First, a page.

ARTICLE

Checking a few of the president's facts

Most claims hold up well to scrutiny, but some miss the mark on details

President Barack Obama addresses supporters during a campaign event at the Small Multi-Sport Center at Cornell College on Wednesday, Oct. 17, 2012, in Mount Vernon. (Liz Martin/The Gazette)
President Barack Obama addresses supporters during a campaign event at the Small Multi-Sport Center at Cornell College on Wednesday, Oct. 17, 2012, in Mount Vernon. (Liz Martin/The Gazette)

Most of President Barack Obama’s speech Wednesday at Cornell College in Mount Vernon was an appeal to supporters and undecided voters, but here’s a check of some factual claims he made:

TAX CUTS

Obama referred to 18 small-business tax cuts adopted since he took office, a repeat of a claim from Tuesday night’s debate.

CNN counted 14 small-business breaks, including some incentives.

BANK PAYBACKS

Obama also said “we got back every dime we used to bail out the banks..”

The Troubled Assets Relief Program recovered all but $28 billion of the $411 billion disbursed, according to the Treasury Department, which expects a $20 billion “lifetime profit” from the program. Some TARP money also went to the auto industry.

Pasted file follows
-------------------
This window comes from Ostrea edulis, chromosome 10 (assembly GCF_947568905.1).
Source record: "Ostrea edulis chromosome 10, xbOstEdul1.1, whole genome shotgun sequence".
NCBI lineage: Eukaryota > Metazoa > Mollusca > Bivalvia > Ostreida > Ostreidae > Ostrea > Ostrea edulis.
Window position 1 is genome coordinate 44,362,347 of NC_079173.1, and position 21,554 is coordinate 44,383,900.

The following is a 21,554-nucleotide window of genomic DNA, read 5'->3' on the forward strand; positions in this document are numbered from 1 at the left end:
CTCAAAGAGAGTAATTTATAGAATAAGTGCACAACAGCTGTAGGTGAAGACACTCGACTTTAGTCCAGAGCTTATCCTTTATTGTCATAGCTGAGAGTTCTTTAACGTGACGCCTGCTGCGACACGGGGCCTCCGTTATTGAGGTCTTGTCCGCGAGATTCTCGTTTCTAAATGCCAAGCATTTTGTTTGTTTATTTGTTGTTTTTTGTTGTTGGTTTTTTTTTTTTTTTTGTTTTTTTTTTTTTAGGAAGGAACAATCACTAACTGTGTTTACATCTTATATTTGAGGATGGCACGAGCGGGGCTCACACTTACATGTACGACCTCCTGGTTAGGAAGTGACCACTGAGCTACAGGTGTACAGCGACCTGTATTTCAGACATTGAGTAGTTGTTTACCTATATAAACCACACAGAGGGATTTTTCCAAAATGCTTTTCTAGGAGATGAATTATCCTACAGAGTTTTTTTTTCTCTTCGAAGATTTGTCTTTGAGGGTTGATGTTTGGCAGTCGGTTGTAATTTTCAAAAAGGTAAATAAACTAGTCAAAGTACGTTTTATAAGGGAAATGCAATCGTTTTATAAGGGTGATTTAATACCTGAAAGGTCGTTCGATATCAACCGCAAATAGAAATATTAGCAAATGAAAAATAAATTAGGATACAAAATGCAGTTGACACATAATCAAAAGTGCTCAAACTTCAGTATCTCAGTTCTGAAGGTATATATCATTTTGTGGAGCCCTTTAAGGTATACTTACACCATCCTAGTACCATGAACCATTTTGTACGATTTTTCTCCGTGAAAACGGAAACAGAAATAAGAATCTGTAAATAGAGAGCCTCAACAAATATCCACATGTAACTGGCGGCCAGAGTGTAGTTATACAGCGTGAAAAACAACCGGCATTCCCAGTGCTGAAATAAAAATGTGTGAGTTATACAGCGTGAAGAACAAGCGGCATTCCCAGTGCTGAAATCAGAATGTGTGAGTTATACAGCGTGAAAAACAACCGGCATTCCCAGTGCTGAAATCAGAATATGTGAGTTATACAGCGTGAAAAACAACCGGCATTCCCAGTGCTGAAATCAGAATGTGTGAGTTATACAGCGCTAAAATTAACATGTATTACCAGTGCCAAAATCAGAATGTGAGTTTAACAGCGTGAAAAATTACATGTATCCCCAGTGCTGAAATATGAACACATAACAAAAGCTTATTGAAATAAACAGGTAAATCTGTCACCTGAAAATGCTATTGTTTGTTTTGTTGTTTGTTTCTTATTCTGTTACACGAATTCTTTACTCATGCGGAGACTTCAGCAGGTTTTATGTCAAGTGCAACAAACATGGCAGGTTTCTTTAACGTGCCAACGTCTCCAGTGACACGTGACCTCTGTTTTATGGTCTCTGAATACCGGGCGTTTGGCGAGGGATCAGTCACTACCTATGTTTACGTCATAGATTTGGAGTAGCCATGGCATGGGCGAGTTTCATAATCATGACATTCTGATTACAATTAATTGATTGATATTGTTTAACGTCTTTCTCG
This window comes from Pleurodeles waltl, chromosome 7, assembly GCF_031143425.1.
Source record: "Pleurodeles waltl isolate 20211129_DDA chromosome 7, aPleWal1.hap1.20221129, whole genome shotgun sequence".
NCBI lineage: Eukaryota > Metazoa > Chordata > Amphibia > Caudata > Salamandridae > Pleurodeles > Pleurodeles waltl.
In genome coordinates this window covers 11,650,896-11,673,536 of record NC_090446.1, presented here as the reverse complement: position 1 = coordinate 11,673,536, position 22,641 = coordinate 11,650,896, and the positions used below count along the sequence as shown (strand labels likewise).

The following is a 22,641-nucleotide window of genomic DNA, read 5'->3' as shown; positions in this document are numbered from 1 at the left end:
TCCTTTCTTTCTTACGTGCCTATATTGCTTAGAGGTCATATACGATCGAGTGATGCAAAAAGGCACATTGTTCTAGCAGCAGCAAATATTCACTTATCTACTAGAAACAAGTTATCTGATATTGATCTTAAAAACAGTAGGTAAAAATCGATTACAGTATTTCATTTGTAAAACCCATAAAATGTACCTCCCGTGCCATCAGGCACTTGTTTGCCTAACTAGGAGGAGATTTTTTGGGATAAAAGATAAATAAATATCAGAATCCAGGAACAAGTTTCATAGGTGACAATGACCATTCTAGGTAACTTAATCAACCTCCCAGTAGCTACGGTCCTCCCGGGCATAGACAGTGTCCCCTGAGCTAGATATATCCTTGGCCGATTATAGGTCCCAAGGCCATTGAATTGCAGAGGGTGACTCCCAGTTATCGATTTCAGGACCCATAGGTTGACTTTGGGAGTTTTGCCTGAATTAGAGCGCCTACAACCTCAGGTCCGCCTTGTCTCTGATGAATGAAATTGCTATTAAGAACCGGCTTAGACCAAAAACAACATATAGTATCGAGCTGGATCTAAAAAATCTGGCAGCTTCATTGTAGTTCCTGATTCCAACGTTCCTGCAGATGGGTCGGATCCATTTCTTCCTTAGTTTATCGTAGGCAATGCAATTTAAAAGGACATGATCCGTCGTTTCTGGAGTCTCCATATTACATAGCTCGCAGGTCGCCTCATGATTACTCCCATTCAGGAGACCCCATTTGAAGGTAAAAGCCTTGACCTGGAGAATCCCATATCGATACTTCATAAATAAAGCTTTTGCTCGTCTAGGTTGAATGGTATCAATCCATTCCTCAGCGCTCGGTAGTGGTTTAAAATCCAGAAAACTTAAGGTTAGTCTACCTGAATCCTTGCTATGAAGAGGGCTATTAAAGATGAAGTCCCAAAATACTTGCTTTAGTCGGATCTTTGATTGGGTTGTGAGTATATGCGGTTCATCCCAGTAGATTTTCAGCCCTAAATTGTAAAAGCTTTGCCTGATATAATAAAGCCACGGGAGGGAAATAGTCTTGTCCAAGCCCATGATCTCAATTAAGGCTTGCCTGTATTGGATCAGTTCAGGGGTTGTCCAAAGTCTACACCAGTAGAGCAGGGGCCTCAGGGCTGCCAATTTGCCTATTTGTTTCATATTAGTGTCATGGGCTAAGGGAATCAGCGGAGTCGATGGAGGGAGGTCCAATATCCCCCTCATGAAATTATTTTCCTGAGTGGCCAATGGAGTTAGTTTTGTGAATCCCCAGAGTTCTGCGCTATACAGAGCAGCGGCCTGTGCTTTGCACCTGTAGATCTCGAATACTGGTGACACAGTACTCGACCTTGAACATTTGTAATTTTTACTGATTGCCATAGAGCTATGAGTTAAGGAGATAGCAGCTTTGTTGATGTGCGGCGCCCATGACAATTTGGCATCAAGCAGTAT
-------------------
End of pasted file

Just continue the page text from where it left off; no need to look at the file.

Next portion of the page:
NEW JOBS

“Our businesses have added more than 5 million new jobs over the past 2 1/2 years,” and foreclosures are at their lowest in five years, Obama said.

The Bureau of Labor Statistics’ September report said that “since reaching an employment trough in February 2010, the private sector has added 4.7 million jobs.”

The preliminary September figure counts 111,499,000 private-sector jobs compared to 107,191,000 in March 2010 (18 months), for a difference of 4,308,000.

The real estate market research firm RealtyTrac reported 180,427 foreclosures filed in September, the lowest nationwide total since July 2007. RealtyTrac Vice President Daren Blomquist said total properties in the foreclosure process was 1.5 million at the end of September, down from a peak of 2.2 million in December 2010.

“The five-year low is for foreclosures coming into the pipline, but still the pipeline is a little clogged,” said Blomquist.

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